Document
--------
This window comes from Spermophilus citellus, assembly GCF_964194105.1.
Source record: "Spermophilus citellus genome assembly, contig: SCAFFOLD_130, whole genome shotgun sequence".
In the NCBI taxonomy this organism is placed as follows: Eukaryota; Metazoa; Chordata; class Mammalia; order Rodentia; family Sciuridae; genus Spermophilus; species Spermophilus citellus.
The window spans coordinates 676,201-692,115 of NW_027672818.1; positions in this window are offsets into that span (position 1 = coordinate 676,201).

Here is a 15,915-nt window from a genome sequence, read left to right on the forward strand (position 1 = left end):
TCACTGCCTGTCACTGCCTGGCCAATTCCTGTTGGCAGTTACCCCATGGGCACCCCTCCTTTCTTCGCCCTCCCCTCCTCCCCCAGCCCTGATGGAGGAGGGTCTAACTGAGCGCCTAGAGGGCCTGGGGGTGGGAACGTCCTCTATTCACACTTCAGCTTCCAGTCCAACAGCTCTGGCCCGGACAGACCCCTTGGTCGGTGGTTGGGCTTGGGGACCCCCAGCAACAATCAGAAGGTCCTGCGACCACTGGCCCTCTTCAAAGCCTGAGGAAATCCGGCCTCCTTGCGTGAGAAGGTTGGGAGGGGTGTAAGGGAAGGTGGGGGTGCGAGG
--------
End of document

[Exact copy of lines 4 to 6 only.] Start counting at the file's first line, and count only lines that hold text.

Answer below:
The window spans coordinates 676,201-692,115 of NW_027672818.1; positions in this window are offsets into that span (position 1 = coordinate 676,201).

Here is a 15,915-nt window from a genome sequence, read left to right on the forward strand (position 1 = left end):
TCACTGCCTGTCACTGCCTGGCCAATTCCTGTTGGCAGTTACCCCATGGGCACCCCTCCTTTCTTCGCCCTCCCCTCCTCCCCCAGCCCTGATGGAGGAGGGTCTAACTGAGCGCCTAGAGGGCCTGGGGGTGGGAACGTCCTCTATTCACACTTCAGCTTCCAGTCCAACAGCTCTGGCCCGGACAGACCCCTTGGTCGGTGGTTGGGCTTGGGGACCCCCAGCAACAATCAGAAGGTCCTGCGACCACTGGCCCTCTTCAAAGCCTGAGGAAATCCGGCCTCCTTGCGTGAGAAGGTTGGGAGGGGTGTAAGGGAAGGTGGGGGTGCGAGG